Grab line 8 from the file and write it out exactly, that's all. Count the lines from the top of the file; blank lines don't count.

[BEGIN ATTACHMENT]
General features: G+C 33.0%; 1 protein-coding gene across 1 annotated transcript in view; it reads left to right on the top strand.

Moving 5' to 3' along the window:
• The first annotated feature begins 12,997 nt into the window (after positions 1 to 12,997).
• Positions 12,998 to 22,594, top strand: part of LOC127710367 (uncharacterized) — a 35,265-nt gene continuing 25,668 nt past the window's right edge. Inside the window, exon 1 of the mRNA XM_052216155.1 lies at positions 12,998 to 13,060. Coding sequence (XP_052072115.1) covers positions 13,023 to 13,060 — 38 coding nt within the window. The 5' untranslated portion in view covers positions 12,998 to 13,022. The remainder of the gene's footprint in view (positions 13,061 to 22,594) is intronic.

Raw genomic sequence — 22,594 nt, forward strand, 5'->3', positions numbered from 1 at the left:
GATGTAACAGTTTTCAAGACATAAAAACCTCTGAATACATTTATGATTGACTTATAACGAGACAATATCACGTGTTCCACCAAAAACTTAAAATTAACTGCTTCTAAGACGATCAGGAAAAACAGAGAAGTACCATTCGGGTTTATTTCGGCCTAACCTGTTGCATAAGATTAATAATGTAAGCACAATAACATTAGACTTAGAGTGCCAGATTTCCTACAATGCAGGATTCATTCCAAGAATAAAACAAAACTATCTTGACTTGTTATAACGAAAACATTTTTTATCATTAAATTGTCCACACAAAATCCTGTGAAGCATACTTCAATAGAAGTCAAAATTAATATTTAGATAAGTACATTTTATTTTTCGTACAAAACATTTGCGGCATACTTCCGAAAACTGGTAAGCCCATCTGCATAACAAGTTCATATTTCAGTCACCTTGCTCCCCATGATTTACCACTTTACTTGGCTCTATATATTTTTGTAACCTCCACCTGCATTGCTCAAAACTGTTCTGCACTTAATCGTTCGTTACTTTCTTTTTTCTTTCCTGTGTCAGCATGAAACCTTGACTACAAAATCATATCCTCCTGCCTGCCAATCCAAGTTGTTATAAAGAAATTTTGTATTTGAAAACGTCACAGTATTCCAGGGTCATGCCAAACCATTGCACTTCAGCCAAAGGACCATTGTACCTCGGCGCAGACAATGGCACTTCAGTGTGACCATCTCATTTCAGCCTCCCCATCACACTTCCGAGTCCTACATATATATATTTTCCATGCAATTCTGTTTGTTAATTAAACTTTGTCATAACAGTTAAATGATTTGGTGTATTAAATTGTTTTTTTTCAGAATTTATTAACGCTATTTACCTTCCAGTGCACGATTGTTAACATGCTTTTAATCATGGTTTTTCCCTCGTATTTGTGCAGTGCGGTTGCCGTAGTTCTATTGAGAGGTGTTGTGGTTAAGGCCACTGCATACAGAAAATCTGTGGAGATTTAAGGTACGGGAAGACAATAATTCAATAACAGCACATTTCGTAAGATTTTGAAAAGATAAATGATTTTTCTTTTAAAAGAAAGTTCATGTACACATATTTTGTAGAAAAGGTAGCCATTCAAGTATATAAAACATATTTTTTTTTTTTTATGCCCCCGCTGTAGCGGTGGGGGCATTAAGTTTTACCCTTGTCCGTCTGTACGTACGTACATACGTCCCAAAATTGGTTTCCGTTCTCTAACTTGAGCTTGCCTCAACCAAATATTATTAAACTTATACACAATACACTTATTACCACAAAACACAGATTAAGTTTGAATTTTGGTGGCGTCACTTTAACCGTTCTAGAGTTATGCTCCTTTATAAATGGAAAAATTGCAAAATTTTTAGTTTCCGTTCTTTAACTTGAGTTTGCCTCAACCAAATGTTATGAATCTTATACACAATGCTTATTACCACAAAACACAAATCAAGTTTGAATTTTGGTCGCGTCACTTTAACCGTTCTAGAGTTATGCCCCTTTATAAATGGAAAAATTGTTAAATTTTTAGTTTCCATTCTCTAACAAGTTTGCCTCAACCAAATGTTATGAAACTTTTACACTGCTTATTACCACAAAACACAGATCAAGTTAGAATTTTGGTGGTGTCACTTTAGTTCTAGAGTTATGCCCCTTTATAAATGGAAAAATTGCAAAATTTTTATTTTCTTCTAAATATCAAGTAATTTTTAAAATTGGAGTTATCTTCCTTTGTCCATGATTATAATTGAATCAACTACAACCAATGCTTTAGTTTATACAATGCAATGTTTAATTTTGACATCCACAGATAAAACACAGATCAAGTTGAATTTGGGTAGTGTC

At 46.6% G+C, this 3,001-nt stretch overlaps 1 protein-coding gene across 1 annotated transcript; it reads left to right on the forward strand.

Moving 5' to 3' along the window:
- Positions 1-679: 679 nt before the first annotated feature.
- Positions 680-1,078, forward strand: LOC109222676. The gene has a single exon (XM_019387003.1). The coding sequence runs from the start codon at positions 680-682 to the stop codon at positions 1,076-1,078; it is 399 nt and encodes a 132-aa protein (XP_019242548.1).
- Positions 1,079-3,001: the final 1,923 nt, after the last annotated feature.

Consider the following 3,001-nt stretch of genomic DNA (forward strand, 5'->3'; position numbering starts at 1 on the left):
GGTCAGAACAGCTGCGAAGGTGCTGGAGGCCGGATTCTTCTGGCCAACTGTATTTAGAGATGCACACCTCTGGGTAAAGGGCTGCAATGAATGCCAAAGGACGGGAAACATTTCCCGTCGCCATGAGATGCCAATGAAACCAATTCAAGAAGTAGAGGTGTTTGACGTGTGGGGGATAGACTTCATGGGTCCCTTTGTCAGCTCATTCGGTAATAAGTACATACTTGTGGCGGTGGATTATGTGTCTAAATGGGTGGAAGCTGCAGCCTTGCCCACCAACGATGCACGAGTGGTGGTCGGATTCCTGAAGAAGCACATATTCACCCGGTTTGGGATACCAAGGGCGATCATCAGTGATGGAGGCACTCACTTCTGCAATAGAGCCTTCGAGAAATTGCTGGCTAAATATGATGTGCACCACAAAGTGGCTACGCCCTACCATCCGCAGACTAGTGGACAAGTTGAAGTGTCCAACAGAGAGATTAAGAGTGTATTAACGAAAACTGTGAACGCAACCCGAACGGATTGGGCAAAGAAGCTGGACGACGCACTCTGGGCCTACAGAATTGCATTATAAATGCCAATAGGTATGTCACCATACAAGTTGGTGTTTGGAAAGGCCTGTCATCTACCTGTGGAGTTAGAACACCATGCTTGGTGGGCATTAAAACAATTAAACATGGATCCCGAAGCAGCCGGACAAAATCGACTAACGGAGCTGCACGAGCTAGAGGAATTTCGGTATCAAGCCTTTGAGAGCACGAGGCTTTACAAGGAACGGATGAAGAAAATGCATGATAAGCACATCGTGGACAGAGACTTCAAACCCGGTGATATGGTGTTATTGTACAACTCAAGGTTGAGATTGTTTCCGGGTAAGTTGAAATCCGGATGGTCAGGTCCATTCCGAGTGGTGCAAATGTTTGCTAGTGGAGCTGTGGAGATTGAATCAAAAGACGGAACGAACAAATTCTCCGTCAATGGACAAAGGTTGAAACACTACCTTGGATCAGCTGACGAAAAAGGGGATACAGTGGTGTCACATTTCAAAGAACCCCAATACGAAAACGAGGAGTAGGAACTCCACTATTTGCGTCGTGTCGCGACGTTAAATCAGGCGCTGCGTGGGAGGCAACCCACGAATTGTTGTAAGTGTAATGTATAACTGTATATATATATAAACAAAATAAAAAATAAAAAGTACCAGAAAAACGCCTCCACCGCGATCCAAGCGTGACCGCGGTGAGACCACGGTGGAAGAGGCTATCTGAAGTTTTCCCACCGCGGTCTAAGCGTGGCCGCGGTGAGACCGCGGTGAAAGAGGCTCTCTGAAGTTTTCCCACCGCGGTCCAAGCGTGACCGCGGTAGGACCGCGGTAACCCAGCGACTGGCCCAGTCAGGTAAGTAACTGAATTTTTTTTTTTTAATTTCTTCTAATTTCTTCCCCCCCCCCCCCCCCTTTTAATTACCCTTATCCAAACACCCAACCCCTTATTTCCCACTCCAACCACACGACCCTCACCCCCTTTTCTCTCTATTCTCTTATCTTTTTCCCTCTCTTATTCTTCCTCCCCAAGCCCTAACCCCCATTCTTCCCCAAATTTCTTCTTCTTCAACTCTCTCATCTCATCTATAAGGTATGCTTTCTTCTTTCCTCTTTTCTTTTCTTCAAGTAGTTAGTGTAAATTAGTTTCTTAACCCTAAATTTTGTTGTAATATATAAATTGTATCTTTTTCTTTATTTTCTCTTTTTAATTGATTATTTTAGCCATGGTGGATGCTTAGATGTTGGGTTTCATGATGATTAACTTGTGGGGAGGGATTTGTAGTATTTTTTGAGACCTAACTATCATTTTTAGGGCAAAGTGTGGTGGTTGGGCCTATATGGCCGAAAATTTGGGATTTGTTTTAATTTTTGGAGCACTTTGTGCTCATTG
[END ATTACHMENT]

Moving 5' to 3' along the window: